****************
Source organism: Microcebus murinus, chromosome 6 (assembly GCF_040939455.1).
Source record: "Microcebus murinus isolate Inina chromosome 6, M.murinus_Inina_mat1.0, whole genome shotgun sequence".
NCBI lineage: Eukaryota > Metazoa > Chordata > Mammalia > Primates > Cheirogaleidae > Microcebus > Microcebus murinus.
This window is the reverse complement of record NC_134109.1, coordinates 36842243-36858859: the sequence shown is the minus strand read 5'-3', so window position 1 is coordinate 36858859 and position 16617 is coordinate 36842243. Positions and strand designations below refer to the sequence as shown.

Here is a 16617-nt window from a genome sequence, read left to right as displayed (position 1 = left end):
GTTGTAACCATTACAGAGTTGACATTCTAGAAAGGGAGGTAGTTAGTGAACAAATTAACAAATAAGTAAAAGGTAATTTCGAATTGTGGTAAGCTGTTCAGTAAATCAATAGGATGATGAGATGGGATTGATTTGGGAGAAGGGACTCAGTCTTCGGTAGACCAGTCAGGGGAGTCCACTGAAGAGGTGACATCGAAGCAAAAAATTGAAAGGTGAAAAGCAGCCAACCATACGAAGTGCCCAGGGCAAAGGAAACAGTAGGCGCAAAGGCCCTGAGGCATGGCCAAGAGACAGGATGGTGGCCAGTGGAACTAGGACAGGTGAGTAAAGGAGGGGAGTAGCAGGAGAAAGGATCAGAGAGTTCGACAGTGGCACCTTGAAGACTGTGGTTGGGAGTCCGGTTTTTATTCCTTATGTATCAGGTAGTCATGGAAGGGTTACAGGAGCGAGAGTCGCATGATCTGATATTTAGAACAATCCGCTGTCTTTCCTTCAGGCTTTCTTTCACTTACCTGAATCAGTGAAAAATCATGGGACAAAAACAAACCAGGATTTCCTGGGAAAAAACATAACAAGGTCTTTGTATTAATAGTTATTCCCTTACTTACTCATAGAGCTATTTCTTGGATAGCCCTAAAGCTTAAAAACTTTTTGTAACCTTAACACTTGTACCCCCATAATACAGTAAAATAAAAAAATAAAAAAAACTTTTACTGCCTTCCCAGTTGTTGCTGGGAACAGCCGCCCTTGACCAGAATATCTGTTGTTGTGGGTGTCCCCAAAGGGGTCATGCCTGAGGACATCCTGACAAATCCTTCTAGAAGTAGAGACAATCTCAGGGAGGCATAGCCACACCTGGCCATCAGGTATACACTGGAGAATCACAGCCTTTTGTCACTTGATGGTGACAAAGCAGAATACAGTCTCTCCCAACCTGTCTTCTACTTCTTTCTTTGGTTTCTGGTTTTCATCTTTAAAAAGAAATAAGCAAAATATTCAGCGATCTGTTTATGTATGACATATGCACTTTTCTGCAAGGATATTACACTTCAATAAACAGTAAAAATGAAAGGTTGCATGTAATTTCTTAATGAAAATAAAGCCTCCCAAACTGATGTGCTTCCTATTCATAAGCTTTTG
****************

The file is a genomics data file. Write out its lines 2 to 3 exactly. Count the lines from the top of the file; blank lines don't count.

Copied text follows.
Source record: "Microcebus murinus isolate Inina chromosome 6, M.murinus_Inina_mat1.0, whole genome shotgun sequence".
NCBI lineage: Eukaryota > Metazoa > Chordata > Mammalia > Primates > Cheirogaleidae > Microcebus > Microcebus murinus.